inhaled

you are the warm silent space
that has been breathed
into the nook of my blanket
and two nights ago
i inhaled
and you coated my lungs

and you coated my lungs
and i wheezeled you out
with deep sighs
and shallow coughs
i inhaled
and lost your scent

and lost your scent
in the smell of fall
by the burn of twigs
and the waves of smoke
i inhaled
and i didn’t choke

and i didn’t choke
on the memory
of you in my bed
when you touched my hair
i inhaled
and then i awoke

and then i awoke
to an empty bed
and i closed my eyes
and wished you here
i inhaled & i inhaled & inhaled
but you did not appear

The boy in this picture

Everyone’s breath is icy. The kids are all smoking their invisible cigarettes and waiting for the bell to signal the end of lunch.
I am in the quad finishing the free lunch my school provides, pizza and chocolate milk.
Brrrrrrng. Brrrrrrrng.
“I don’t really want to go,” I tell Elaine.
“Oh, it’ll be fine, don’t worry.” I grab my purple Jansport and unwrap a Snickers bar on the way to fifth period. Elaine goes her way and I go mine, to English. This is the class I often escape by finding my way to the school’s health office.
“My stomach hurts, Mrs. Walsh. I think I have a fever,” I would say, making me known by the staff as the schools hypochondriac.
On this day I try to think up a story, or perhaps think I can find a way to choke on my Snickers bar at an opportune moment, but avoid it lest another fat joke be started about me.
On this day, as on every other day, I walk to class slowly to stay as far away from Jeff and Matt as long as possible because I know there will be trouble.
Three minutes to go: I find my way to a water fountain to rinse any peanuts and carmel that might be stuck in my teeth.
Two minutes to go: I circle another row of portables and wave at Mr. Mitchell in the chemistry room.
One minute to go: I walk to the door and riffle through my bag for an imaginary lost object.
I do not want to walk in, but realize that the bell will brrrrrrng me into the class at any moment anyway, and so I walk straight to my desk, on the farthest side of the room. I am convinced that if I continue to look forward and if my eyes do not meet theirs then they cannot see me.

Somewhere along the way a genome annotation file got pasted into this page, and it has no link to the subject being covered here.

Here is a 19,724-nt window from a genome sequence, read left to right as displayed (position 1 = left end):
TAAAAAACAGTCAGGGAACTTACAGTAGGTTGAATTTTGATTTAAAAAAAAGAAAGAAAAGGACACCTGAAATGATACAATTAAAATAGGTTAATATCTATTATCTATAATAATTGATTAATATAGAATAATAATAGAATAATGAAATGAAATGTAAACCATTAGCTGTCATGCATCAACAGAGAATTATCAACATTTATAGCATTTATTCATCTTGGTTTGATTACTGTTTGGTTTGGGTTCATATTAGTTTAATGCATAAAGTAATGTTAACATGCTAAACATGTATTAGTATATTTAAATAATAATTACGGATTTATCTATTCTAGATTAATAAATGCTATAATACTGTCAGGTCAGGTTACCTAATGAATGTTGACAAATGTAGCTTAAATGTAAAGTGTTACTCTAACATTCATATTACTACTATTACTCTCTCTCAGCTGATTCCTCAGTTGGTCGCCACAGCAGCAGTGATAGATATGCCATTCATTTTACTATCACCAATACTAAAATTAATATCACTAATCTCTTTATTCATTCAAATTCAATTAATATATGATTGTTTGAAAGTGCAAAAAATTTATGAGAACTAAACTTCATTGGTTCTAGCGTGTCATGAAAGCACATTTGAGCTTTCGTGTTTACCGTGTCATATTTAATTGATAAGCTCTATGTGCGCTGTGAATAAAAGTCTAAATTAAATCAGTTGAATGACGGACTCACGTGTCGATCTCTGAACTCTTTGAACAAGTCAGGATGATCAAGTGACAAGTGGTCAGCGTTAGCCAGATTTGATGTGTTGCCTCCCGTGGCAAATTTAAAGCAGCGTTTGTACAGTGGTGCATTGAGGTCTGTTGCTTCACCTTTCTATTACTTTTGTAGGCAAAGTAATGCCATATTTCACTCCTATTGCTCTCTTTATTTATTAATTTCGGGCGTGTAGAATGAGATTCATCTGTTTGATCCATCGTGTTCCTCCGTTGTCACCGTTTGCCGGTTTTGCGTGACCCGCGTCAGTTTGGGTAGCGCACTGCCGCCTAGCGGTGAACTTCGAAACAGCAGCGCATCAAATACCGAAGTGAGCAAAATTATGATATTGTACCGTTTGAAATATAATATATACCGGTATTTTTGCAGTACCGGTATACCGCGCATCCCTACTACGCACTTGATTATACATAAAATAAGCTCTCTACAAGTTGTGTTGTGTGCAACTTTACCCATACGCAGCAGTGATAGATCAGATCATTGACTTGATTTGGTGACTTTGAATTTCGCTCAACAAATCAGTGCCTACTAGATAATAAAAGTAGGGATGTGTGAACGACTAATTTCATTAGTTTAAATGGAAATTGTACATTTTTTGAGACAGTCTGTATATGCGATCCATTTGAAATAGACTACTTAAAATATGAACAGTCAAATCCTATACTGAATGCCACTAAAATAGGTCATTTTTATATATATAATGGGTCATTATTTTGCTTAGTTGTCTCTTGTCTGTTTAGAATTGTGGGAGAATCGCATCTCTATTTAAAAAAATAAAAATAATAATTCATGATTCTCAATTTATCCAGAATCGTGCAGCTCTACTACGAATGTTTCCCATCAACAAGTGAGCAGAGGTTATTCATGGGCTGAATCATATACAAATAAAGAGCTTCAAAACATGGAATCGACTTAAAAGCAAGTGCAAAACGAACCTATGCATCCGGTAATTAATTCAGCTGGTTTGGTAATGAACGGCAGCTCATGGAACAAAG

I make it to my desk without a word from anyone and I know that looking away has done its job. I now know that it will be safe to slip my black binder from my bag and if I can just get it open to a blank lined page, then I will be safe. I will be safe if I can begin to write on this blank paper. If I can just get my pen out.
“So… tell me more about this boyfriend of yours? Did you bring a picture?” Matt is grinning sheepishly, waiting for me to stumble.
“Yeah, I said I would bring one didn’t I?” my voice is defensive and I grow more tense, but don’t immediately go for the picture, hoping that the last bell signaling the beginning of class will ring.
Brrrrrrrrrng. It does ring, it seems miraculous. I am not going to have to show him the picture and I am safe for another day. Then I realize that Mrs. Walsh is not in the classroom and so does he. Jeff who had been talking to Jessica, the most beautiful girl in school notices that Matt is over at my desk once the bell rings and comes to join the conversation.
“What’s up here?” he looks to Matt.
“Oh… Nicole says that she brought the picture of her boyfriend.
“Oooooh… where is it?”
“I don’t know. Where is it Nicole? I bet you didn’t even bring it, because you don’t haaaave one.”
I look at the door hoping that Mrs. Walsh will walk in, but see that since she’s not there I don’t have a choice. I open to the back of my binder where Keith is smiling and lit up in the blue button down shirt Dorothy had bought him especially for the school photo.
“That’s him! Yeah right!” Matt wrestles the photo from hands to get a better look.
Keith is a good looking kid. He has dark brown hair, blue eyes, and in this particular picture he’s got a set of braces.
“Do your braces get stuck together when you kiss?” I don’t have a real response, just a nod no, because I know if I talk I will either scream or cry or both.
Mrs. Walsh finally walks in minutes late for her own class and I want to know where she’s been. We all run to our seats as if nothing has happened and I am furious at them and at her for not being there to stop it.
“Mrs. Walsh? Mrs. Walsh?”
“Yes, Matt?”
“My mom said that it’s not okay to lie, why does Nicole think it’s okay to lie?”
“What do you mean?”
“Well…,” he says as he slips a photo from beneath his binder, “this is a photo of a boy she says she’s dating.”
“And?” Mrs. Walsh doesn’t seem to understand his joke.
“And this isn’t her boyfriend. Just look at her!”
Laughter. The entire sixth grade class fills the small portable with booming laughter and Mrs. Walsh takes the picture from Jeff and hands it back to me. I take it and place it in the clear plastic sheeting on the front of my binder.
“It’s true! I swear it’s true! I’ll bring him with me one day.” My throat bubbles with mucus and tears and I want to cry, but don’t because I can’t let them see me crying.
I ask Mrs. Walsh for a bathroom pass and don’t come back until class is over.